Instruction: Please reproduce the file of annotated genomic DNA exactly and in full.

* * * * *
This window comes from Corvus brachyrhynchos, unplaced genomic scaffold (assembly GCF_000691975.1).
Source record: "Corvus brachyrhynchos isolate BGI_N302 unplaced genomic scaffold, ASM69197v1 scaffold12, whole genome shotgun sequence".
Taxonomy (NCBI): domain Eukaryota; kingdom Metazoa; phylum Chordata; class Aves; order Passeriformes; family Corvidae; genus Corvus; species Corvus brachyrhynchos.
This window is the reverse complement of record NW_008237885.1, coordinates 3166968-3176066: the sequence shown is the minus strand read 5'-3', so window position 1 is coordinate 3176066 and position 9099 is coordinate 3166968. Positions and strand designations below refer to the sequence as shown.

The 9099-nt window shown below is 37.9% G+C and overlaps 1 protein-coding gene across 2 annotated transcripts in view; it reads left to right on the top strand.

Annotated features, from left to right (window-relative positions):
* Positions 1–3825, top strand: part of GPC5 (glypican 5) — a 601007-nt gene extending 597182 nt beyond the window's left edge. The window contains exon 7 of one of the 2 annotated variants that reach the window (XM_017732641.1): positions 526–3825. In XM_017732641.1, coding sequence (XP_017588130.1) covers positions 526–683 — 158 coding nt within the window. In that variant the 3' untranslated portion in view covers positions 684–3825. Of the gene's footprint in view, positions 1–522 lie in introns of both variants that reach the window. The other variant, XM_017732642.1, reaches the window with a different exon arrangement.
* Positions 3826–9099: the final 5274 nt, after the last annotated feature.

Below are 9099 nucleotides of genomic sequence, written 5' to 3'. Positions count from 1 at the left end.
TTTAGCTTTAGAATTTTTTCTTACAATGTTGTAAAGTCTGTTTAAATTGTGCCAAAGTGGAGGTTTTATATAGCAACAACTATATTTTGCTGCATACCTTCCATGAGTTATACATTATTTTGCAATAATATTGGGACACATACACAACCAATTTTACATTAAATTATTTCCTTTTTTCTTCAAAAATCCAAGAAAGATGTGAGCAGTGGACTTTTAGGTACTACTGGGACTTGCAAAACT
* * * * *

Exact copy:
This window comes from Corvus brachyrhynchos, unplaced genomic scaffold (assembly GCF_000691975.1).
Source record: "Corvus brachyrhynchos isolate BGI_N302 unplaced genomic scaffold, ASM69197v1 scaffold12, whole genome shotgun sequence".
Taxonomy (NCBI): domain Eukaryota; kingdom Metazoa; phylum Chordata; class Aves; order Passeriformes; family Corvidae; genus Corvus; species Corvus brachyrhynchos.
This window is the reverse complement of record NW_008237885.1, coordinates 3166968-3176066: the sequence shown is the minus strand read 5'-3', so window position 1 is coordinate 3176066 and position 9099 is coordinate 3166968. Positions and strand designations below refer to the sequence as shown.

The 9099-nt window shown below is 37.9% G+C and overlaps 1 protein-coding gene across 2 annotated transcripts in view; it reads left to right on the top strand.

Annotated features, from left to right (window-relative positions):
* Positions 1–3825, top strand: part of GPC5 (glypican 5) — a 601007-nt gene extending 597182 nt beyond the window's left edge. The window contains exon 7 of one of the 2 annotated variants that reach the window (XM_017732641.1): positions 526–3825. In XM_017732641.1, coding sequence (XP_017588130.1) covers positions 526–683 — 158 coding nt within the window. In that variant the 3' untranslated portion in view covers positions 684–3825. Of the gene's footprint in view, positions 1–522 lie in introns of both variants that reach the window. The other variant, XM_017732642.1, reaches the window with a different exon arrangement.
* Positions 3826–9099: the final 5274 nt, after the last annotated feature.

Below are 9099 nucleotides of genomic sequence, written 5' to 3'. Positions count from 1 at the left end.
TTTAGCTTTAGAATTTTTTCTTACAATGTTGTAAAGTCTGTTTAAATTGTGCCAAAGTGGAGGTTTTATATAGCAACAACTATATTTTGCTGCATACCTTCCATGAGTTATACATTATTTTGCAATAATATTGGGACACATACACAACCAATTTTACATTAAATTATTTCCTTTTTTCTTCAAAAATCCAAGAAAGATGTGAGCAGTGGACTTTTAGGTACTACTGGGACTTGCAAAACT